MADRID, July 25 (EUROPA PRESS) –
South Korea’s Interior Minister Lee Sang Min on Monday criticized police officers who have been demonstrating against the creation of an office to oversee police actions involving coup movements.
Lee’s words come days after 50 South Korean police commissioners staged a demonstration to protest the establishment of such an office, which they believe will threaten neutrality and criminal accountability.
The protest took place on Saturday, although it did not have government approval, according to information from the Yonhap news agency. “It was extremely inappropriate that they held a meeting outside of the areas where they were supposed to be,” the minister said.
“If this happened in the army, it would be similar to the December 12, 1979 coup,” he said, before insisting that “there is a certain group of people who run the superintendents.”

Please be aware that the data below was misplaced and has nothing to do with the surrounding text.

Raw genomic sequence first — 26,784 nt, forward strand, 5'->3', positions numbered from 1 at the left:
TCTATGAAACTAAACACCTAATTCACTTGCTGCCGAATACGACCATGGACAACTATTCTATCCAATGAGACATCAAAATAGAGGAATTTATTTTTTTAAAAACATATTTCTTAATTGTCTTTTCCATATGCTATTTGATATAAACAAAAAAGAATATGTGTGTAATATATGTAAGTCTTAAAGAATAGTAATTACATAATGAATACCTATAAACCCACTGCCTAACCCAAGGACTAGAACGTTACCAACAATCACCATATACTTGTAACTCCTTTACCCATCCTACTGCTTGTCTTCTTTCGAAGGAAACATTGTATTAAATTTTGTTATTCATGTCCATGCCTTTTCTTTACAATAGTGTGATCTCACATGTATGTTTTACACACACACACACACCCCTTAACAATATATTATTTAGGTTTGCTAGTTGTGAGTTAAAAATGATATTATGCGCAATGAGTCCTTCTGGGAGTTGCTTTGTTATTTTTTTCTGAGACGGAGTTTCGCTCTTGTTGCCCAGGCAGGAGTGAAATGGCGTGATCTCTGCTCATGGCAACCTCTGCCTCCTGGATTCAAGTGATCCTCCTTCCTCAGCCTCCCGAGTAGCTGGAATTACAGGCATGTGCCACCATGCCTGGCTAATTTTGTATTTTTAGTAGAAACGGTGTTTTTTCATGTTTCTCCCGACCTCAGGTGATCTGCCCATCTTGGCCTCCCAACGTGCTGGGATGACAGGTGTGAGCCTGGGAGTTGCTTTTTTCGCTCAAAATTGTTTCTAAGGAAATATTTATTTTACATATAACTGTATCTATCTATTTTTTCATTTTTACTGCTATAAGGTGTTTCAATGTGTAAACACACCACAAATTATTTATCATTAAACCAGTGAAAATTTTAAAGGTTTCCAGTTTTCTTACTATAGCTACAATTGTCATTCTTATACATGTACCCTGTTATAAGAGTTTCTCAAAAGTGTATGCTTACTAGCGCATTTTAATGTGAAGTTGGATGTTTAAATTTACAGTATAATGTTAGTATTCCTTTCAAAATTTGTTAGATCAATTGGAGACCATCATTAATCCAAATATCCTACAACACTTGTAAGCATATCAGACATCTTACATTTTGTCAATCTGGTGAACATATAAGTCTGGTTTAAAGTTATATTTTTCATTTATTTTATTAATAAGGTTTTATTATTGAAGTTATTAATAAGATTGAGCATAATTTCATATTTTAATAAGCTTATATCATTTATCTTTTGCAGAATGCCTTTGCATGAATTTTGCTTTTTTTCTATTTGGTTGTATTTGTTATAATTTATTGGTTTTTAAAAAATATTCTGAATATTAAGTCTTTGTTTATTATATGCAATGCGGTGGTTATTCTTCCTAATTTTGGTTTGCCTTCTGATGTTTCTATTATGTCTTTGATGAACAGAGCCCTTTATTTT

In this sense, he has assured that the National Police Agency will “investigate” against those involved in these protests. For Lee, this new office is “necessary” because it allows prosecutors to conduct investigations and avoids greater opacity within the corps.
He also denied that it was unfair that the government had allowed prosecutors to protest when they saw fit, an issue that would not now be met in the police case.
“Although a long time has passed and another coup is unthinkable, it is still a serious problem that an organization pushes itself to assemble arbitrarily and oppose a government decision,” he said.